Surf safety is extremely important to ensure that you and everyone around you can have the maximum amount of fun in the safest environment possible. With winter on the horizon the Atlantic ocean and many others will be chucking up large swells left right and centre so it is highly important that you make sure you are familiar with everything mentioned on this page before hitting the water, it could just save your life!
Rips & Currents
When waves break they push water towards the shoreline. Once that water reaches the shore, it has to find a way to get back out to sea, and it does this by following the path of least resistence, not against the waves but into deep water channels between the waves. Once the water is in these deeper areas, it can flow back out to sea away from the shoreline. This is the rip and consists of three main parts: The ‘Feeder’ is where the water moves along the shoreline and into the deeper channel. Once it is in the deeper channel and starts flowing back out to sea. It is known as the ‘Neck’. When the water reaches the back of the line-up it disperses and the current stops, this point is known as the ‘Head’.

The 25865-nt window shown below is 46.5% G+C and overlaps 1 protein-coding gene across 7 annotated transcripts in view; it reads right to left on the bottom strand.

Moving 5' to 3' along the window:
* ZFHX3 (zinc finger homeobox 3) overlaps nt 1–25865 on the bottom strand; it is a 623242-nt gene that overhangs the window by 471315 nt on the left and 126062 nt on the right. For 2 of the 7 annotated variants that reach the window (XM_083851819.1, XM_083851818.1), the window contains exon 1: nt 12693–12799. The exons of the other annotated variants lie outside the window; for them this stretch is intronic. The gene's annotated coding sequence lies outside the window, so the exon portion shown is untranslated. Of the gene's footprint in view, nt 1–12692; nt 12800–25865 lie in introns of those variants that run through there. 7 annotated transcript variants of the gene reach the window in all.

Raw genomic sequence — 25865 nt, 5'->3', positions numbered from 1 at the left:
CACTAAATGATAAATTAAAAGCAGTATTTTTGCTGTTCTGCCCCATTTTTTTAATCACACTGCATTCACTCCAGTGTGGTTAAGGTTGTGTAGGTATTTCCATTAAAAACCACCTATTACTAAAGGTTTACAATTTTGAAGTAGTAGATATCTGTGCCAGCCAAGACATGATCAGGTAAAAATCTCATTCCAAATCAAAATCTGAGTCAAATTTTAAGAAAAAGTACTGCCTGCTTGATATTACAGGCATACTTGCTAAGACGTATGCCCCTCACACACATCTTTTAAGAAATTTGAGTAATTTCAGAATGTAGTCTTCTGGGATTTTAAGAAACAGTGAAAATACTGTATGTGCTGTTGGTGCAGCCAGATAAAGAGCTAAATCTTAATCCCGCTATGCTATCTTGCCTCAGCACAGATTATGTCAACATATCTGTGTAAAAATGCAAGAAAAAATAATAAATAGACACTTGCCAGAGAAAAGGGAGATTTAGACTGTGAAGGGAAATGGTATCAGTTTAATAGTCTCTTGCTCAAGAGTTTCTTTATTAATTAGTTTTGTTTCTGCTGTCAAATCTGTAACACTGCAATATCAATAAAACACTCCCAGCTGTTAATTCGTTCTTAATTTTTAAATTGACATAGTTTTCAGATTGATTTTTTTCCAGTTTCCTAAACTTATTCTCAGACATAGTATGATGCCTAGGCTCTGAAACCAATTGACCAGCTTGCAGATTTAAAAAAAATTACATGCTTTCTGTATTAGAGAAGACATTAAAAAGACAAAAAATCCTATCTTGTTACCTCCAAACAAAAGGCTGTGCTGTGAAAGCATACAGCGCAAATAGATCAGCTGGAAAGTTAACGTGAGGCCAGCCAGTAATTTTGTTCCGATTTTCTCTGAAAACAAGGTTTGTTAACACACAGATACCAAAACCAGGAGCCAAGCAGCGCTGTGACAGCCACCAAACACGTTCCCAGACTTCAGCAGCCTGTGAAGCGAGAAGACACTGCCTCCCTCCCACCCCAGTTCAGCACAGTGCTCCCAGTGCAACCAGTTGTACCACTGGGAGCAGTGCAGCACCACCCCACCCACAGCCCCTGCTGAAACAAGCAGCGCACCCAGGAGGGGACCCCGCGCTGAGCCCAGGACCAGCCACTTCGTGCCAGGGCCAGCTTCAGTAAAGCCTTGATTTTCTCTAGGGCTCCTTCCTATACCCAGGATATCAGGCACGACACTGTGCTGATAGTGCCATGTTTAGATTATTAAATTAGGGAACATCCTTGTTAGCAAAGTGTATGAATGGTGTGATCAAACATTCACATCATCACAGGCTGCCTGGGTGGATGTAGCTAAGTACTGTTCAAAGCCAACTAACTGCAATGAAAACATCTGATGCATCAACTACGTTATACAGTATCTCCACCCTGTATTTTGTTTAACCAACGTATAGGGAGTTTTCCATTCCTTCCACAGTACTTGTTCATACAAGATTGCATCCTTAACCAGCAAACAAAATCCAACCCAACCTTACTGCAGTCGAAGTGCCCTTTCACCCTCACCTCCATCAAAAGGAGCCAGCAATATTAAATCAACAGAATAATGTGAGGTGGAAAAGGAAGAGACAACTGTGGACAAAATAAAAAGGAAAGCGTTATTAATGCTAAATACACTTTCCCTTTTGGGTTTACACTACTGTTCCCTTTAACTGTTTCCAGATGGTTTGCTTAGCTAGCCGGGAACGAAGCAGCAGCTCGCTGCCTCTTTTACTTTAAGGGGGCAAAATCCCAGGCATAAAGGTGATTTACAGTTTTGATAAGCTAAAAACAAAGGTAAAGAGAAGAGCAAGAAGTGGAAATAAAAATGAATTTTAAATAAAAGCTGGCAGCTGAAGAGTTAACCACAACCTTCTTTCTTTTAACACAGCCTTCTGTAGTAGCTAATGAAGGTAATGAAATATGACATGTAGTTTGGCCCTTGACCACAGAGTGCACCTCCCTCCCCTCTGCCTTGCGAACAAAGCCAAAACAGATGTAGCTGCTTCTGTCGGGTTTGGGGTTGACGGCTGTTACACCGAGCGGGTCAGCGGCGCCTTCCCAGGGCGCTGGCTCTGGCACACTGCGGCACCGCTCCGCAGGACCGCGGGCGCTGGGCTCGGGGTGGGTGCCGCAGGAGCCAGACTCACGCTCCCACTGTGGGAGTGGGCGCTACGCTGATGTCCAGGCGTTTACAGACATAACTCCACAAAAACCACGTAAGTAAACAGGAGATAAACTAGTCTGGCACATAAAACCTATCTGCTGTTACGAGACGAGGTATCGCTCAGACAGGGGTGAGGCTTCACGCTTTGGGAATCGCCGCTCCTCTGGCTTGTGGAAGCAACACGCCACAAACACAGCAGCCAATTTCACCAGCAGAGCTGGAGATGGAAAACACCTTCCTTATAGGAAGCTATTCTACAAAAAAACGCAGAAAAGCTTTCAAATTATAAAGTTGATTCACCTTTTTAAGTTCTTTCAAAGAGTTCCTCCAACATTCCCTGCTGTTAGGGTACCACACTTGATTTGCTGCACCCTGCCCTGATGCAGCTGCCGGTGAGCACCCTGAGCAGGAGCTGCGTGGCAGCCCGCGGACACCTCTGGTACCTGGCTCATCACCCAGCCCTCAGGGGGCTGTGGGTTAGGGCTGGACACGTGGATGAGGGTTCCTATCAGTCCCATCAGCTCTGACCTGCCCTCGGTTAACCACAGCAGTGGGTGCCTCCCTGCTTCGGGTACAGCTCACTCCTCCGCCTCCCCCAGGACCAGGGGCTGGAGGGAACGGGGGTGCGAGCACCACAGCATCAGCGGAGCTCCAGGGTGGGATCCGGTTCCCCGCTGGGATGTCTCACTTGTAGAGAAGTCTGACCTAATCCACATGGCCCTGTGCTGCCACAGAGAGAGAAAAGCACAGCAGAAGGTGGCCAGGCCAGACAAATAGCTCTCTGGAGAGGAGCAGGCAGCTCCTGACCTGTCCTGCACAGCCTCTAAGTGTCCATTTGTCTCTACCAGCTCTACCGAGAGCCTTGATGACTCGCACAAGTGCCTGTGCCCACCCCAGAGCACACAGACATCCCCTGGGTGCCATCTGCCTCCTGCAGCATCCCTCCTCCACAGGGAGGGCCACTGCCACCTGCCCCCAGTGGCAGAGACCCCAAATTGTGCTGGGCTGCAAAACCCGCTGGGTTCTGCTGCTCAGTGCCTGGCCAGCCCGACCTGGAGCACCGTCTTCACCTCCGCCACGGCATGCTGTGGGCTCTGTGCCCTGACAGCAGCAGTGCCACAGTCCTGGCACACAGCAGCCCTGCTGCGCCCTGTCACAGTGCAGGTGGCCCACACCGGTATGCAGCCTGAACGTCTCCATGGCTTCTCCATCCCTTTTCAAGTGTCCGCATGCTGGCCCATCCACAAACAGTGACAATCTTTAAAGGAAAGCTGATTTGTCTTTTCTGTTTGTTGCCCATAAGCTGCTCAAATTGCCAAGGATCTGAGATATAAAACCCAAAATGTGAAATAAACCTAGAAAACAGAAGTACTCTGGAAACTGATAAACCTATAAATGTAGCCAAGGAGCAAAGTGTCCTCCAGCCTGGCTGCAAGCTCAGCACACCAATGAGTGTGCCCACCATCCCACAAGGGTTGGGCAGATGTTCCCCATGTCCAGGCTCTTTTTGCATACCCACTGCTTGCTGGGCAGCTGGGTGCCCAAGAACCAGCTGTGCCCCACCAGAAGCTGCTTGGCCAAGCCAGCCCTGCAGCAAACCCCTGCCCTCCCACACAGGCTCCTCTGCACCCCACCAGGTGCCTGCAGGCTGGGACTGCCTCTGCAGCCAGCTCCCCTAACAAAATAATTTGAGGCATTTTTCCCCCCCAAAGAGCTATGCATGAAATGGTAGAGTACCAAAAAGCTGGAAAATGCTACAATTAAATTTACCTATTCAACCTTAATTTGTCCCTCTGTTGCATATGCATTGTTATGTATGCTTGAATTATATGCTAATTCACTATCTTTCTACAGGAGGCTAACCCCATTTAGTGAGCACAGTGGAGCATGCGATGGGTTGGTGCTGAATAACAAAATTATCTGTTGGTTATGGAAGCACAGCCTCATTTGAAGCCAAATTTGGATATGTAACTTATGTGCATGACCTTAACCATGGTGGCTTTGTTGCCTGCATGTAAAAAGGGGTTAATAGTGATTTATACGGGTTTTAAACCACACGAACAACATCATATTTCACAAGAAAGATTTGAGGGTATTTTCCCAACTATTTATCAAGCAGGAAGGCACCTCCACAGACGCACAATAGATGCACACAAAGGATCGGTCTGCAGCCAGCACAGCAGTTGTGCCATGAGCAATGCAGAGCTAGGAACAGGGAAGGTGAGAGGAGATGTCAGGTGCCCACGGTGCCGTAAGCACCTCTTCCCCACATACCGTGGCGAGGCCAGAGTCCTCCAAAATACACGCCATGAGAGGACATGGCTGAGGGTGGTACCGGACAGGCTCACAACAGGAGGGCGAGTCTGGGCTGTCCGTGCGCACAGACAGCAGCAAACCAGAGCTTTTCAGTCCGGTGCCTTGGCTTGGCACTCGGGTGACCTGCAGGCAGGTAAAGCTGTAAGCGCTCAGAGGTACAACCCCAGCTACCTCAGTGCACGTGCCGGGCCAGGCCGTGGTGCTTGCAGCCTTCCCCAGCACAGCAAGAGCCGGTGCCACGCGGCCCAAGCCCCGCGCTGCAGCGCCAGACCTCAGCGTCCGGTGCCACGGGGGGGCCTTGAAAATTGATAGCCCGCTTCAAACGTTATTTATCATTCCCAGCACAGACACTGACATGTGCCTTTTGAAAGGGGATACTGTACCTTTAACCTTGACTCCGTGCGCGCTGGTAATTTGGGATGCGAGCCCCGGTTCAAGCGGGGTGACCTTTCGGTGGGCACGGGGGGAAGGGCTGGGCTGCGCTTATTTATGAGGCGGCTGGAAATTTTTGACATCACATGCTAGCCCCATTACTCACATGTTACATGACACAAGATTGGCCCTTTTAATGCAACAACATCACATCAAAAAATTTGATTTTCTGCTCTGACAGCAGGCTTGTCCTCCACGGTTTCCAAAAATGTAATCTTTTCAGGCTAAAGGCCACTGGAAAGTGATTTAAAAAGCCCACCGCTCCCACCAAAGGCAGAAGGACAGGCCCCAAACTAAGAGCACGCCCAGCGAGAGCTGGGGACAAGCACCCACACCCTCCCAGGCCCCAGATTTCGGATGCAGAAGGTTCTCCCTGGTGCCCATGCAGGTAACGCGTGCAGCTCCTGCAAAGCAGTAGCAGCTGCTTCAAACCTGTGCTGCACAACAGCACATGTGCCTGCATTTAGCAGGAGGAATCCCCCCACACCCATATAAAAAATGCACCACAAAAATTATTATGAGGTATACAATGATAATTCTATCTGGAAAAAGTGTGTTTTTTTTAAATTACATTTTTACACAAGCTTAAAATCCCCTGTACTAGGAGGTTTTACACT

What to do if you’re in a rip?
The most important thing to do in a rip is remain calm. If you have a bodyboard or surfboard do NOT let go! Hold on and raise your hand to gain attention. Alternatively try and paddle parallel to the shoreline to the area where waves are breaking. The waves can then assist you in getting back to shore. If you are unsure where the rip is, always ask a fellow surfer or the lifeguard before entering the water. If swimming, always swim between the red and yellow flags.
Never put anyone at risk!
The ocean is a risky playground and not everyone is an experienced waterman. Here are our tips to surf safely: _- Don’t catch a wave if a person is in front of you (even though they are supposed to move, they might not)_- Don’t throw your surfboard away to swim under waves, always keep hold of your board so you can control it and stop it hitting other surfers._- Make sure you understand surf etiquette and the line up.
Always surf within your ability!
One of the most common reasons for people having accidents or getting into dangerous situations is because they are trying to surf in conditions beyond their ability. Be realistic when judging if you should paddle out. You might impress those on the beach when paddling into bigger waves but they won’t be impressed when you’re screaming for help or unable to catch a wave.